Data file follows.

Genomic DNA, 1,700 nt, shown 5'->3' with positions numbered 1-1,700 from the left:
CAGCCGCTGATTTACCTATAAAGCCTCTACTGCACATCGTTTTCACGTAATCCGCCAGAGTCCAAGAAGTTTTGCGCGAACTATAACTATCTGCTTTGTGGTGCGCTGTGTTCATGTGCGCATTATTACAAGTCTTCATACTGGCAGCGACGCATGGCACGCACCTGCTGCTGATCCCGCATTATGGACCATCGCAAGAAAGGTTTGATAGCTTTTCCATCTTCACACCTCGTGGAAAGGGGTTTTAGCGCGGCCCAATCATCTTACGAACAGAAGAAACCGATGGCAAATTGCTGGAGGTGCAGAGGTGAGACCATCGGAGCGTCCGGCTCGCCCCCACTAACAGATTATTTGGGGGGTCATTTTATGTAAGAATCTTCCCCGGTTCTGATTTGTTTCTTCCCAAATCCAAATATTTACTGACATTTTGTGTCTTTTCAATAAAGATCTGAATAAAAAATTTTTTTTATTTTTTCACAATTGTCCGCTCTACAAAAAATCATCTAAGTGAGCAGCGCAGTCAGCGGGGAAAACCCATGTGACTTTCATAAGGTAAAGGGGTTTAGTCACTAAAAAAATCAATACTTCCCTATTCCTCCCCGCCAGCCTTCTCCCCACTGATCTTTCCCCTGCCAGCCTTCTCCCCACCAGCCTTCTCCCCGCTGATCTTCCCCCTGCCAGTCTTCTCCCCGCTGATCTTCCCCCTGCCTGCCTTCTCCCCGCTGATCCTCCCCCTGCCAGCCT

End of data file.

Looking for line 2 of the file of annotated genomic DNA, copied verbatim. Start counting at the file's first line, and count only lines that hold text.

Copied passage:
CAGCCGCTGATTTACCTATAAAGCCTCTACTGCACATCGTTTTCACGTAATCCGCCAGAGTCCAAGAAGTTTTGCGCGAACTATAACTATCTGCTTTGTGGTGCGCTGTGTTCATGTGCGCATTATTACAAGTCTTCATACTGGCAGCGACGCATGGCACGCACCTGCTGCTGATCCCGCATTATGGACCATCGCAAGAAAGGTTTGATAGCTTTTCCATCTTCACACCTCGTGGAAAGGGGTTTTAGCGCGGCCCAATCATCTTACGAACAGAAGAAACCGATGGCAAATTGCTGGAGGTGCAGAGGTGAGACCATCGGAGCGTCCGGCTCGCCCCCACTAACAGATTATTTGGGGGGTCATTTTATGTAAGAATCTTCCCCGGTTCTGATTTGTTTCTTCCCAAATCCAAATATTTACTGACATTTTGTGTCTTTTCAATAAAGATCTGAATAAAAAATTTTTTTTATTTTTTCACAATTGTCCGCTCTACAAAAAATCATCTAAGTGAGCAGCGCAGTCAGCGGGGAAAACCCATGTGACTTTCATAAGGTAAAGGGGTTTAGTCACTAAAAAAATCAATACTTCCCTATTCCTCCCCGCCAGCCTTCTCCCCACTGATCTTTCCCCTGCCAGCCTTCTCCCCACCAGCCTTCTCCCCGCTGATCTTCCCCCTGCCAGTCTTCTCCCCGCTGATCTTCCCCCTGCCTGCCTTCTCCCCGCTGATCCTCCCCCTGCCAGCCT